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BASIC INSTRUMENT PROCEDURES
CHAPTER ONE
very cumbersome to control with the keyboard (for example, in NFO Mode, twelve or more key
strokes may be required to effect a change of heading). For this reason, Simulator Instructors
will normally acknowledge all student requests for changes in heading, airspeed, altitude,
configuration, etc., in order that the student will realize that the instructor is working on the
request. The student should interpret this acknowledgment as a signal that further requests for
the same change are neither required nor desired and will only be interruptions. The 2F101 has a
number of unique performance characteristics, which, if understood, can make training easier:
1.
When the 2F101 enters the NFO Mode, both engines will start simultaneously.
2.
Upon completing engine starts, the trainer will be constructively "located" on the surface at
NAS Pensacola and the engines will be at idle.
3.
When ready for takeoff, the simulator will be programmed for takeoff by the instructor.
The engines will go to MRT and the simulator will commence a takeoff roll unless either the
parking brakes are held or the hook is down and the trainer arresting gear is "rigged". Normal
procedures will be to keep the arresting gear handle down until MRT checks are complete and
the student is ready for takeoff.
4.
The student will raise the arresting hook to begin the takeoff roll
5.
The trainer will takeoff, commence climbout, and retract the gear and flaps without console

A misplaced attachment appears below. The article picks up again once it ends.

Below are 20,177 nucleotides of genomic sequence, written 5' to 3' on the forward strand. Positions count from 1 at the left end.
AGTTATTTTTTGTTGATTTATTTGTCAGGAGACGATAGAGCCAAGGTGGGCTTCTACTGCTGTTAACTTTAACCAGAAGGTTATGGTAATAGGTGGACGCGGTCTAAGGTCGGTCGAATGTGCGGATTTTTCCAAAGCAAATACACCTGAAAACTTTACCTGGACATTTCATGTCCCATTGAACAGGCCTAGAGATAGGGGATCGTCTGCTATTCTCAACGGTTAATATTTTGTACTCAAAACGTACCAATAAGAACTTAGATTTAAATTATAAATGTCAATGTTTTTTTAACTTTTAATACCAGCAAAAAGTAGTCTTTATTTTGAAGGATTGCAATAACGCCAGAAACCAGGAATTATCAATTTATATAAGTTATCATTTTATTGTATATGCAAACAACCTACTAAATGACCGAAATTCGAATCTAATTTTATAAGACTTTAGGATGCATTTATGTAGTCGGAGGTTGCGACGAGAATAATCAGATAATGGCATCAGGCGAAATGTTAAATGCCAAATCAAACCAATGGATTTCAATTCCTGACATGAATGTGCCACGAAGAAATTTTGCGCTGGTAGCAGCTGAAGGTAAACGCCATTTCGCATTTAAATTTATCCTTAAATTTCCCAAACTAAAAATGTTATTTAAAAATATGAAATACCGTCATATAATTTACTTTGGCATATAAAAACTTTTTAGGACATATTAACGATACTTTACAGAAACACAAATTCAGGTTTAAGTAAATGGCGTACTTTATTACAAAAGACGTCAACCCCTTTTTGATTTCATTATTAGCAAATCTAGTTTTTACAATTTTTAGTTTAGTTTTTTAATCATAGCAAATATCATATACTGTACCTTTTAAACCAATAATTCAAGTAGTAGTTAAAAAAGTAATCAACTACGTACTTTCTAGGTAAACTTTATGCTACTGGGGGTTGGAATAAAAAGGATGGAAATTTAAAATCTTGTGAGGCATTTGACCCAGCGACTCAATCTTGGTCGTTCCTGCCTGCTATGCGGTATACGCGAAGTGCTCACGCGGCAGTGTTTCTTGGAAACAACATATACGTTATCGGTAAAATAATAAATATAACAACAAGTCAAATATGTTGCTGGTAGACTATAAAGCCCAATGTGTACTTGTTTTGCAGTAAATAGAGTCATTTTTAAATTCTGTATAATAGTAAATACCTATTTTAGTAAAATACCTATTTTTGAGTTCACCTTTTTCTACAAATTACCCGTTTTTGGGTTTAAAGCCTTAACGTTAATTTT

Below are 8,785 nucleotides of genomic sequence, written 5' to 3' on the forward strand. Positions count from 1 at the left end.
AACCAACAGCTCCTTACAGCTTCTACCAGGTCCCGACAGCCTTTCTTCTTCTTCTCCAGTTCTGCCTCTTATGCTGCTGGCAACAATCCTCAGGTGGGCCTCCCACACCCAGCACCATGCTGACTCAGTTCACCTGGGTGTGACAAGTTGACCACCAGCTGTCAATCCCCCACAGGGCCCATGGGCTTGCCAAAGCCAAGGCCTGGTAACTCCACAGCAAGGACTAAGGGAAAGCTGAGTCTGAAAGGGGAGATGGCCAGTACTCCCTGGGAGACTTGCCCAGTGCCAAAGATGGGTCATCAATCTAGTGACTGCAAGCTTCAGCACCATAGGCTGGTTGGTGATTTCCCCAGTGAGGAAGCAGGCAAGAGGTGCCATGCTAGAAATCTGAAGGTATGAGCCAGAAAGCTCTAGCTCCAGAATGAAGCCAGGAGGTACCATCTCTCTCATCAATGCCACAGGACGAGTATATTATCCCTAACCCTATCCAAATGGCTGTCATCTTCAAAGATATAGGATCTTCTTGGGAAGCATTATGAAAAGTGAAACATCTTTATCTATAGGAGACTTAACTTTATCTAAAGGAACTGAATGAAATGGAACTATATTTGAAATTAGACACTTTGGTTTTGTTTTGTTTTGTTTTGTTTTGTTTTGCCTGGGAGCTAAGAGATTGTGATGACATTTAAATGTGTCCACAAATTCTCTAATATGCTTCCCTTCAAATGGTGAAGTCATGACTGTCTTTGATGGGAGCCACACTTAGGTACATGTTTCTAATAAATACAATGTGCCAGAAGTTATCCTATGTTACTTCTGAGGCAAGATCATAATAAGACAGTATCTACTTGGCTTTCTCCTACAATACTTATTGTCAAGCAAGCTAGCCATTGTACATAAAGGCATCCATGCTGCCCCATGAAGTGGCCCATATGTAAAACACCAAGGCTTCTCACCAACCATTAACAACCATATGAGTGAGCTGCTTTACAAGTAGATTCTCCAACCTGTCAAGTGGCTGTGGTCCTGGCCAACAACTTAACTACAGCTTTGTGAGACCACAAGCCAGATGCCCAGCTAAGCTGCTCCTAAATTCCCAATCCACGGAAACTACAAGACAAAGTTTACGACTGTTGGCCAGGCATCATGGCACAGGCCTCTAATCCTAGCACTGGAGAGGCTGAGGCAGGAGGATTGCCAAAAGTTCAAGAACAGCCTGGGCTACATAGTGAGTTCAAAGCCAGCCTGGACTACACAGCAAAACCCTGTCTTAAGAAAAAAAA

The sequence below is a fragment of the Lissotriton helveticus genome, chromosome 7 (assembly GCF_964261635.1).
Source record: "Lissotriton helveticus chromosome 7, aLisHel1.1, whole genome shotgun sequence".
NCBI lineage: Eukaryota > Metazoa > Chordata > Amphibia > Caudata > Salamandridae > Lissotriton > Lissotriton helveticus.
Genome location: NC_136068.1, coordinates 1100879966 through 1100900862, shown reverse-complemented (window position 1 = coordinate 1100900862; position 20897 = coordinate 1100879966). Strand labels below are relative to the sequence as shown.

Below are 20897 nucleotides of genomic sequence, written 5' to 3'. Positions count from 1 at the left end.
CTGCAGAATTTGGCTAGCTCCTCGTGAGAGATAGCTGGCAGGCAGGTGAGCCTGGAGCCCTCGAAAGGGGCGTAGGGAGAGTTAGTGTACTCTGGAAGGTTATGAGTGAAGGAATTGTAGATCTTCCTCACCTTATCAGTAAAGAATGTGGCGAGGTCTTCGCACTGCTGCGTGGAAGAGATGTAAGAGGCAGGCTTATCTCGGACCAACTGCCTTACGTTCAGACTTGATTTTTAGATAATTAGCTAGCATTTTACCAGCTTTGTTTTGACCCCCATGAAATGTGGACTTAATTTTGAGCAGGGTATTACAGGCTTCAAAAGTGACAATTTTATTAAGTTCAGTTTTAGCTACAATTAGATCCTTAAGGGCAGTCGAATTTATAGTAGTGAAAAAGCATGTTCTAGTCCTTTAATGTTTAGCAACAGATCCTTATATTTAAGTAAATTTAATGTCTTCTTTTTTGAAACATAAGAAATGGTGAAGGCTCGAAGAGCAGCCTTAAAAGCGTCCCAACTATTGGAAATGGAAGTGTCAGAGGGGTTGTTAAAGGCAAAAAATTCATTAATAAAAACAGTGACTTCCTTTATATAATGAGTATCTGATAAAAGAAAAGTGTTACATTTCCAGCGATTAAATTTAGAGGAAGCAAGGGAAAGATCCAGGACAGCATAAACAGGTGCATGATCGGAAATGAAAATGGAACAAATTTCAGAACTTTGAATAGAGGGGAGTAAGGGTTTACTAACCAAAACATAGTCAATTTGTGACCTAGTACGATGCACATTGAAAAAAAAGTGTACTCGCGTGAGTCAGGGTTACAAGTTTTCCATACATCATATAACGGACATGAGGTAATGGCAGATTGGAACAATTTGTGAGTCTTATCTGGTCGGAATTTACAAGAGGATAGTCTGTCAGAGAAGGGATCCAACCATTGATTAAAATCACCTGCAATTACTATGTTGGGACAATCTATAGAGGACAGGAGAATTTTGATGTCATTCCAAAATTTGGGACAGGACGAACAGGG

keyboard activation. The gear and flaps will automatically retract regardless of gear and flap
handle position in the cockpit. After gear retraction, the student must raise the gear handle to
extinguish the light in the gear handle and to obtain a safe gear up-and-locked indication.
6.
The trainer will frequently accelerate to 270 or 280 knots during the early portions of a
climbout, and then decelerate to 170 - 180 knots during the climb. Climbout turns will be at 30
angle of bank. Students are reminded that lead points to intercept arcs and radials are based on
turn radii, which vary with angle of bank and groundspeed.
7.
Unless directed otherwise, in the clean configuration, the 2F101 will accelerate to 250
KIAS every time it levels off at a new altitude. This can cause unwary students to cruise or enter
holding at incorrect airspeeds.
8.
When decelerating to a slower indicated airspeed while in level flight, the 2F101 typically
has some difficulty in establishing the new requested airspeed. It will commonly overshoot the
requested airspeed, overcorrect with an excessive power change, overshoot again, overcorrect
again, etc. Nonetheless, the deviations steadily diminish, and the requested airspeed will
eventually be established. Groundspeed checks during this "bracketing" process are as accurate
as those accomplished with a steady indicated airspeed, because the new requested airspeed is
bracketed equally by the diminishing variations.
9.
When decelerating to a slower indicated airspeed while in level flight, it is common to see
the 2F101 altitude decrease momentarily by about 100 feet. A call of this altitude deviation
indicates a sharp student scan.
BASIC INSTRUMENT PROCEDURES 1-3


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